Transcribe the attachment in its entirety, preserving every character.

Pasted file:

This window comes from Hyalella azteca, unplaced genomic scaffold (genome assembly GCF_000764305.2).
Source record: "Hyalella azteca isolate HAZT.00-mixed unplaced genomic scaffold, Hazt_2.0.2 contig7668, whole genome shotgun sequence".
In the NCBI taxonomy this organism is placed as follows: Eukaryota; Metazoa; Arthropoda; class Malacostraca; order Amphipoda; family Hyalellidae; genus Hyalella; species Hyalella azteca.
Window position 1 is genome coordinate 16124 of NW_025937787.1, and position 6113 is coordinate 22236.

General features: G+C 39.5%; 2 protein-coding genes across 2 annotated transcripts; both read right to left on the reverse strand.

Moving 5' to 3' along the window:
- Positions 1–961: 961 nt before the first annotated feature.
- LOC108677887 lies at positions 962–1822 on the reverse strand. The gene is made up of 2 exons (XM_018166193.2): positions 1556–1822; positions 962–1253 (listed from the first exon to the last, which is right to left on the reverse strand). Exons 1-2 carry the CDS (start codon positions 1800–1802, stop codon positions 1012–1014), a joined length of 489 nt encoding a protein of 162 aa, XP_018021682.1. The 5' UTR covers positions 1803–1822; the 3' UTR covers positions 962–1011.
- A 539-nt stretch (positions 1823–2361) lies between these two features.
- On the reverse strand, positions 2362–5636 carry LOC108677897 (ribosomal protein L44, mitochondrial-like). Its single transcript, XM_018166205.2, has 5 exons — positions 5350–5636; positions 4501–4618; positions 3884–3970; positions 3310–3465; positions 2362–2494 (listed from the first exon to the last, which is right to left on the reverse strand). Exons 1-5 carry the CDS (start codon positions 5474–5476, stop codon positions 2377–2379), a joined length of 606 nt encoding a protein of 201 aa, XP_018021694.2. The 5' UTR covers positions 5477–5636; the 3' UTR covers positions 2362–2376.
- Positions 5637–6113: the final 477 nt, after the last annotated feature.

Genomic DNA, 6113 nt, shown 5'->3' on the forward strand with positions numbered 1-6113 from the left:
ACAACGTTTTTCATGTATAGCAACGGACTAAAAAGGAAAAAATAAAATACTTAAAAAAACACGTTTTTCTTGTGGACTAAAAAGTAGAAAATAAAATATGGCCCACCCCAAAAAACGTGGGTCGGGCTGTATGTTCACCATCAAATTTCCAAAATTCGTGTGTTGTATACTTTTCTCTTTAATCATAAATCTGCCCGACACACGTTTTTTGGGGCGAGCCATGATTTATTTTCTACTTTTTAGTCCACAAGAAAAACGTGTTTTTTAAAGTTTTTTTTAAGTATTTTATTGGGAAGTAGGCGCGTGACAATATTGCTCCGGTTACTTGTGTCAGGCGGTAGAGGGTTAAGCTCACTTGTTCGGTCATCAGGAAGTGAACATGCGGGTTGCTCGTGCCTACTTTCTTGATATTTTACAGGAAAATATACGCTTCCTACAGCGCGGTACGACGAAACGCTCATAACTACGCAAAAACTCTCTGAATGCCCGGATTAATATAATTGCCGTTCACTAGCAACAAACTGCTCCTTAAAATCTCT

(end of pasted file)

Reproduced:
This window comes from Hyalella azteca, unplaced genomic scaffold (genome assembly GCF_000764305.2).
Source record: "Hyalella azteca isolate HAZT.00-mixed unplaced genomic scaffold, Hazt_2.0.2 contig7668, whole genome shotgun sequence".
In the NCBI taxonomy this organism is placed as follows: Eukaryota; Metazoa; Arthropoda; class Malacostraca; order Amphipoda; family Hyalellidae; genus Hyalella; species Hyalella azteca.
Window position 1 is genome coordinate 16124 of NW_025937787.1, and position 6113 is coordinate 22236.

General features: G+C 39.5%; 2 protein-coding genes across 2 annotated transcripts; both read right to left on the reverse strand.

Moving 5' to 3' along the window:
- Positions 1–961: 961 nt before the first annotated feature.
- LOC108677887 lies at positions 962–1822 on the reverse strand. The gene is made up of 2 exons (XM_018166193.2): positions 1556–1822; positions 962–1253 (listed from the first exon to the last, which is right to left on the reverse strand). Exons 1-2 carry the CDS (start codon positions 1800–1802, stop codon positions 1012–1014), a joined length of 489 nt encoding a protein of 162 aa, XP_018021682.1. The 5' UTR covers positions 1803–1822; the 3' UTR covers positions 962–1011.
- A 539-nt stretch (positions 1823–2361) lies between these two features.
- On the reverse strand, positions 2362–5636 carry LOC108677897 (ribosomal protein L44, mitochondrial-like). Its single transcript, XM_018166205.2, has 5 exons — positions 5350–5636; positions 4501–4618; positions 3884–3970; positions 3310–3465; positions 2362–2494 (listed from the first exon to the last, which is right to left on the reverse strand). Exons 1-5 carry the CDS (start codon positions 5474–5476, stop codon positions 2377–2379), a joined length of 606 nt encoding a protein of 201 aa, XP_018021694.2. The 5' UTR covers positions 5477–5636; the 3' UTR covers positions 2362–2376.
- Positions 5637–6113: the final 477 nt, after the last annotated feature.

Genomic DNA, 6113 nt, shown 5'->3' on the forward strand with positions numbered 1-6113 from the left:
ACAACGTTTTTCATGTATAGCAACGGACTAAAAAGGAAAAAATAAAATACTTAAAAAAACACGTTTTTCTTGTGGACTAAAAAGTAGAAAATAAAATATGGCCCACCCCAAAAAACGTGGGTCGGGCTGTATGTTCACCATCAAATTTCCAAAATTCGTGTGTTGTATACTTTTCTCTTTAATCATAAATCTGCCCGACACACGTTTTTTGGGGCGAGCCATGATTTATTTTCTACTTTTTAGTCCACAAGAAAAACGTGTTTTTTAAAGTTTTTTTTAAGTATTTTATTGGGAAGTAGGCGCGTGACAATATTGCTCCGGTTACTTGTGTCAGGCGGTAGAGGGTTAAGCTCACTTGTTCGGTCATCAGGAAGTGAACATGCGGGTTGCTCGTGCCTACTTTCTTGATATTTTACAGGAAAATATACGCTTCCTACAGCGCGGTACGACGAAACGCTCATAACTACGCAAAAACTCTCTGAATGCCCGGATTAATATAATTGCCGTTCACTAGCAACAAACTGCTCCTTAAAATCTCT